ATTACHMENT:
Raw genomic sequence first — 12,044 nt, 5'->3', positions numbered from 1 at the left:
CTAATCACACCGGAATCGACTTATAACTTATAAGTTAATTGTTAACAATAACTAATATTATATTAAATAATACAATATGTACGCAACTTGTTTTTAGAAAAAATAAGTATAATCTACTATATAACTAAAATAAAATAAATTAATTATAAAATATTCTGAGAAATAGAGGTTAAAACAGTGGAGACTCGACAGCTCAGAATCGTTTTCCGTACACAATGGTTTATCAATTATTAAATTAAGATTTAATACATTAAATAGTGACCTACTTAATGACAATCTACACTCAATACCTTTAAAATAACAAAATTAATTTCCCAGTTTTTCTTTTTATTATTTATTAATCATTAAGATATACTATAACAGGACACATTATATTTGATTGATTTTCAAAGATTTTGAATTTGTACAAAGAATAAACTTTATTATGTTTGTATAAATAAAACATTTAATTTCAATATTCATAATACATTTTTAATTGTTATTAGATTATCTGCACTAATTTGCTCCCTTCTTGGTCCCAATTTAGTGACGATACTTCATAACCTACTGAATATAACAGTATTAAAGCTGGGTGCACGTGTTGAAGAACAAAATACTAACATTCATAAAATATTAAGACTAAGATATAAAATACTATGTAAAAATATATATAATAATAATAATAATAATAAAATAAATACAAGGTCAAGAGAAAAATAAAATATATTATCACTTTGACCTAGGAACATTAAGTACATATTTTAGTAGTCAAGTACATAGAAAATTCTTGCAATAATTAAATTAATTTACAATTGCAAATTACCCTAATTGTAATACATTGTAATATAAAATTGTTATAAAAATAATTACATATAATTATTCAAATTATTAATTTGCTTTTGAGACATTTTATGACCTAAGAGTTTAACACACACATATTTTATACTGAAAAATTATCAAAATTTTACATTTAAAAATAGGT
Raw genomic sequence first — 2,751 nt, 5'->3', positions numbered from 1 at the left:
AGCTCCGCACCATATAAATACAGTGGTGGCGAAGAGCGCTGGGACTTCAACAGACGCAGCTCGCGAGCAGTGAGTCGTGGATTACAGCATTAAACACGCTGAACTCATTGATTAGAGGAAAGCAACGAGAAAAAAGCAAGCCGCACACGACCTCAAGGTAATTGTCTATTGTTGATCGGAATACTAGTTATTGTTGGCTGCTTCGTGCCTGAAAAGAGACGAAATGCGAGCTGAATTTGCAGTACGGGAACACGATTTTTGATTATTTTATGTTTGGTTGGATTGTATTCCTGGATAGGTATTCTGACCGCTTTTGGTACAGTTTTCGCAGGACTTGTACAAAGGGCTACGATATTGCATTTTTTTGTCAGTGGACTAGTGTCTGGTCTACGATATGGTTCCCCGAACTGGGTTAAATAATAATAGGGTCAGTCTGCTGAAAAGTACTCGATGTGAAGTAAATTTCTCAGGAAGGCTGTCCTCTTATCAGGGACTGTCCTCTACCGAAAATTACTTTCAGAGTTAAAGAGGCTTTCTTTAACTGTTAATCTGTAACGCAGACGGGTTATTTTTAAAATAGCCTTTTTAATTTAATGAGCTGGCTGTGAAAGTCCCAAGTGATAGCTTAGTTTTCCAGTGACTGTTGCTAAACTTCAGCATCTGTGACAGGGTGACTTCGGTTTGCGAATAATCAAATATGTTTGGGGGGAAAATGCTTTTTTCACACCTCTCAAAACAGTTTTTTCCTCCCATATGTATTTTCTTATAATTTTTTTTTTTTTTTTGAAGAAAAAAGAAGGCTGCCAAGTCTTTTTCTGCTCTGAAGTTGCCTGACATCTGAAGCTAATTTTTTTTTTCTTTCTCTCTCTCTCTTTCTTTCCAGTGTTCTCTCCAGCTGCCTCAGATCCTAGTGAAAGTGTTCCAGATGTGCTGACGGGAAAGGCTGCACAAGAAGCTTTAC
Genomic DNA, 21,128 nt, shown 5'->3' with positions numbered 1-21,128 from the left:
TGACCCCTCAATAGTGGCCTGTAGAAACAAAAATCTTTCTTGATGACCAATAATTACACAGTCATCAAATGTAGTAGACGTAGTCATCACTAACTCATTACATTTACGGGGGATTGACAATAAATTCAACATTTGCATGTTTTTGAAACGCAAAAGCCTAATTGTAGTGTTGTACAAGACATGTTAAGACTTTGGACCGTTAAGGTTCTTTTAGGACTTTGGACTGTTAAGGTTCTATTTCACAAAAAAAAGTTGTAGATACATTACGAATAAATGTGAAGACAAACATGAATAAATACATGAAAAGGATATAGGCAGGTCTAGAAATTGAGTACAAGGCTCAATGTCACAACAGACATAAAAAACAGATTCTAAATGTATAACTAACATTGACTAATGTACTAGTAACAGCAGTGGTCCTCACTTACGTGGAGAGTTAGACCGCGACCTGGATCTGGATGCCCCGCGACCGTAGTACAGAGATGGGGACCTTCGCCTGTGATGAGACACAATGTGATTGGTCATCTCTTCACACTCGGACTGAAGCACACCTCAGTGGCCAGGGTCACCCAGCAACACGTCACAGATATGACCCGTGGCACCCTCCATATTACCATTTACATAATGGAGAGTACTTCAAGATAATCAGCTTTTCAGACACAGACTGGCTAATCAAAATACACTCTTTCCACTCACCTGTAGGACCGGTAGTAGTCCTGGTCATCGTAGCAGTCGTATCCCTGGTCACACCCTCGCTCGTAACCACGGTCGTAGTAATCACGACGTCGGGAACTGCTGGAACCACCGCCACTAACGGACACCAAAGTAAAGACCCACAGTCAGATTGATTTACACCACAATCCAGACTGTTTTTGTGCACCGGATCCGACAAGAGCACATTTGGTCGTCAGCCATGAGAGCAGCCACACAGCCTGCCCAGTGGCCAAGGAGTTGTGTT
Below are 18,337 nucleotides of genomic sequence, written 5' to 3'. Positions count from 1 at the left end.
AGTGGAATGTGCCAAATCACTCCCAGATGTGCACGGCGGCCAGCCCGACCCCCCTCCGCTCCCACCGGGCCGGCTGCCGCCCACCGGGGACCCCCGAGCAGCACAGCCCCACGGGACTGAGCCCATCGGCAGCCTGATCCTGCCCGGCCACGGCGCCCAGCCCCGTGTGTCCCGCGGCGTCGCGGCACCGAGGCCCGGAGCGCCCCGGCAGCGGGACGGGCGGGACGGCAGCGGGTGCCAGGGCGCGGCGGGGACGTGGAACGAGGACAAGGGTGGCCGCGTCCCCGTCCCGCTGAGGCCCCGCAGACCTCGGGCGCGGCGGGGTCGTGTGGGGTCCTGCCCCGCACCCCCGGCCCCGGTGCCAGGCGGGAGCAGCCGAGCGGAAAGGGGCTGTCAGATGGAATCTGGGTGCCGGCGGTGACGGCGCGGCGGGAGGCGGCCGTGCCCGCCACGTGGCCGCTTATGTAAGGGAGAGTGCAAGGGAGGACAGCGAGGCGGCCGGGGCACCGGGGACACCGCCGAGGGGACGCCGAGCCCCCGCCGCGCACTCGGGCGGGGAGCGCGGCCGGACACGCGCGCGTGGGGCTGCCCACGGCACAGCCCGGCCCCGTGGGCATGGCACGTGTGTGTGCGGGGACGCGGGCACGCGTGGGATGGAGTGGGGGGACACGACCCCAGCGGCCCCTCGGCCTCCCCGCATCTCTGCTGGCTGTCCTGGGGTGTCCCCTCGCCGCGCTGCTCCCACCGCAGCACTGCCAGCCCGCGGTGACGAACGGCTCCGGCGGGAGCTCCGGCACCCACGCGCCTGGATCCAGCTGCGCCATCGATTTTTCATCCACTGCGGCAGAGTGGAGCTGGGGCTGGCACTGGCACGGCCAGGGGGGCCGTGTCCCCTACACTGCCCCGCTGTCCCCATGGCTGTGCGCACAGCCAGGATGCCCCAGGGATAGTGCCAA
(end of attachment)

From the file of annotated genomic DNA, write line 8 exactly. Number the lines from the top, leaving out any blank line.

AGTGGAATGTGCCAAATCACTCCCAGATGTGCACGGCGGCCAGCCCGACCCCCCTCCGCTCCCACCGGGCCGGCTGCCGCCCACCGGGGACCCCCGAGCAGCACAGCCCCACGGGACTGAGCCCATCGGCAGCCTGATCCTGCCCGGCCACGGCGCCCAGCCCCGTGTGTCCCGCGGCGTCGCGGCACCGAGGCCCGGAGCGCCCCGGCAGCGGGACGGGCGGGACGGCAGCGGGTGCCAGGGCGCGGCGGGGACGTGGAACGAGGACAAGGGTGGCCGCGTCCCCGTCCCGCTGAGGCCCCGCAGACCTCGGGCGCGGCGGGGTCGTGTGGGGTCCTGCCCCGCACCCCCGGCCCCGGTGCCAGGCGGGAGCAGCCGAGCGGAAAGGGGCTGTCAGATGGAATCTGGGTGCCGGCGGTGACGGCGCGGCGGGAGGCGGCCGTGCCCGCCACGTGGCCGCTTATGTAAGGGAGAGTGCAAGGGAGGACAGCGAGGCGGCCGGGGCACCGGGGACACCGCCGAGGGGACGCCGAGCCCCCGCCGCGCACTCGGGCGGGGAGCGCGGCCGGACACGCGCGCGTGGGGCTGCCCACGGCACAGCCCGGCCCCGTGGGCATGGCACGTGTGTGTGCGGGGACGCGGGCACGCGTGGGATGGAGTGGGGGGACACGACCCCAGCGGCCCCTCGGCCTCCCCGCATCTCTGCTGGCTGTCCTGGGGTGTCCCCTCGCCGCGCTGCTCCCACCGCAGCACTGCCAGCCCGCGGTGACGAACGGCTCCGGCGGGAGCTCCGGCACCCACGCGCCTGGATCCAGCTGCGCCATCGATTTTTCATCCACTGCGGCAGAGTGGAGCTGGGGCTGGCACTGGCACGGCCAGGGGGGCCGTGTCCCCTACACTGCCCCGCTGTCCCCATGGCTGTGCGCACAGCCAGGATGCCCCAGGGATAGTGCCAA